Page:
Health Care Reform Statement
Statement from NAHN™ President, Norma Martinez Rogers, PhD, RN, FAAN, regarding the health care reform bill:
“As you know we have been extremely busy these past few months in helping to promote the health care reform bill. You may be asking yourself why we need to do this and I would like to share with you the following:
- Despite progress, ethnic disparities persist among the 10 leading health indicators identified in the 2010 national health objectives. Hispanic/Latinos living in the US are almost twice as likely to die from diabetes as are non-Hispanic whites. We account for a disproportionate percentage of new cases of tuberculosis and HIV/AIDS. We have higher rates of high blood pressure and obesity than do non-Hispanic whites. We bear a disproportionate burden of disease, injury, death, and disability when compared with non-Hispanic whites.
- We earn less than non-Hispanic white workers. We are more likely than non-Hispanic whites to live in poverty. Our children represented 17.7% of all children in the US but constituted 30.4% of all children living in poverty (Ramirez and de la Cruz, 2003). The effects of childhood poverty have an impact on their health status as they become adults.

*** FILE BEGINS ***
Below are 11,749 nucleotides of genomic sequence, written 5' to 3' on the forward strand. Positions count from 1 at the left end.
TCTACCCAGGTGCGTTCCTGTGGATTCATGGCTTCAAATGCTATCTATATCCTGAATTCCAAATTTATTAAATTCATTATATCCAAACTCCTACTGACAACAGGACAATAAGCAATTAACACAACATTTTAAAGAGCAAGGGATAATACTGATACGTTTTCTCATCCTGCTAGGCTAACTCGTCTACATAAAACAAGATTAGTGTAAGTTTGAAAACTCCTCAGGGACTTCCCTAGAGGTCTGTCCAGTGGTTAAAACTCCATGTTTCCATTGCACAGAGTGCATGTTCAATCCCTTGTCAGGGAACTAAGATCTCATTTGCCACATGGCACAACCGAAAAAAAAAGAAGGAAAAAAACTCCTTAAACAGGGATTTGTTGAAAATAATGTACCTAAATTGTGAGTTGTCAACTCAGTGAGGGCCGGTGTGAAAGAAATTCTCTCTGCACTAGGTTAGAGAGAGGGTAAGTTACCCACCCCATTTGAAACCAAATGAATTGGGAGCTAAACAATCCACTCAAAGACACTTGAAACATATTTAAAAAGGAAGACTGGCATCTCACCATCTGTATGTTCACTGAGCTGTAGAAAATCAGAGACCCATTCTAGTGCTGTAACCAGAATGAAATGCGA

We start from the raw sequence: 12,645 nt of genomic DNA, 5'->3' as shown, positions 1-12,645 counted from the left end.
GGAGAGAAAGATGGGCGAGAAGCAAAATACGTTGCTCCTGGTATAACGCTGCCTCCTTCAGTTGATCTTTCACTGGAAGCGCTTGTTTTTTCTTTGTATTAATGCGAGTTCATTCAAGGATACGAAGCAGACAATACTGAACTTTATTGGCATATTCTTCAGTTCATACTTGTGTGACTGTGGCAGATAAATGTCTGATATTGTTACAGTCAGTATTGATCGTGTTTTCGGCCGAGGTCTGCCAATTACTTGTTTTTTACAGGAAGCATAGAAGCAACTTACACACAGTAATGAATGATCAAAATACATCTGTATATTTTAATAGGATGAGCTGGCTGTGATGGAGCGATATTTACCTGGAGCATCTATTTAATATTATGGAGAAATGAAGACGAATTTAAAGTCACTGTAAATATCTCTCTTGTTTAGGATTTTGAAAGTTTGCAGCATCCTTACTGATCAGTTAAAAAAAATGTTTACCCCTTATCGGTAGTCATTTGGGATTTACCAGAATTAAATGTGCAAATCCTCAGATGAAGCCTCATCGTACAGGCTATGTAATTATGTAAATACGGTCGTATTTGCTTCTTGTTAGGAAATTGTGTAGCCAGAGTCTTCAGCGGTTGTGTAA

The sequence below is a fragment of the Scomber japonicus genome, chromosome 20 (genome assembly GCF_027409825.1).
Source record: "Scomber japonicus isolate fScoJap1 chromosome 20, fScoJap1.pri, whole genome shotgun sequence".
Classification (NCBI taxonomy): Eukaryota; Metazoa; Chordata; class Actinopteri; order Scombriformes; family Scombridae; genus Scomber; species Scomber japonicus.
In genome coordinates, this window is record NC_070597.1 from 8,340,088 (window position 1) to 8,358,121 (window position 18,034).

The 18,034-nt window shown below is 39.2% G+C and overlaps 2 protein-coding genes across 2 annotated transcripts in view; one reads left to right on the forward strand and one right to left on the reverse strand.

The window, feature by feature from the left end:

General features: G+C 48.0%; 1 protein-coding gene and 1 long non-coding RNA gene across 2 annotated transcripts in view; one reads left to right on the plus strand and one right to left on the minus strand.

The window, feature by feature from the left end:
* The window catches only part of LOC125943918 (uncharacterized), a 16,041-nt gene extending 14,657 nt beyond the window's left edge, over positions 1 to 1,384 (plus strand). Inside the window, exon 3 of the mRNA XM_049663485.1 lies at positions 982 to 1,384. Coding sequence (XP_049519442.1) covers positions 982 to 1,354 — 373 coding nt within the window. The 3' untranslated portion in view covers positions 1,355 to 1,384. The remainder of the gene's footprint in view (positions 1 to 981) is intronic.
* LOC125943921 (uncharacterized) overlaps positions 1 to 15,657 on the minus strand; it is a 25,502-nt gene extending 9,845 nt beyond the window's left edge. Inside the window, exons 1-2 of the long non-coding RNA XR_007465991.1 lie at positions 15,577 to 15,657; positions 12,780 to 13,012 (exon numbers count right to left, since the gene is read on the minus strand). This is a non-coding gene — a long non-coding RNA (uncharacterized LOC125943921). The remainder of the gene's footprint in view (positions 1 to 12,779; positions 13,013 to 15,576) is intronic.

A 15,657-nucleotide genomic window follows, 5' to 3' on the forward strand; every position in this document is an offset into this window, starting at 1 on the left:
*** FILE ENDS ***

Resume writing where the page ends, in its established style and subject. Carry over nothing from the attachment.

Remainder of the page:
- We have the lowest rate of health insurance coverage in comparison to other major racial/ethnic groups (Pew Hispanic Center, 2000). The probability of Hispanics/Latinos under age 65 being uninsured is 35%, compared with 17% of the general population under age 65.
- Only 43% of Hispanics working receives health insurance through work. This occurs because most of us work disproportionately in blue-collar and service-oriented jobs (Smedley et al., 2003).
- We are seriously underrepresented in all health professions (less than 5% of physicians, nurses, dentists, are Hispanic)
I am asking you to please write your House of Representatives and your Senators to support the much needed Health Care Reform bill. The lack of insurance is a major barrier to cost-effective healthcare in the US since people who are uninsured do not seek preventive services, wait until “the last minute” to get medical treatment thus their condition is exacerbated, and fail to manage their own chronic illnesses.”
Norma Martinez Rogers, PhD, RN, FAAN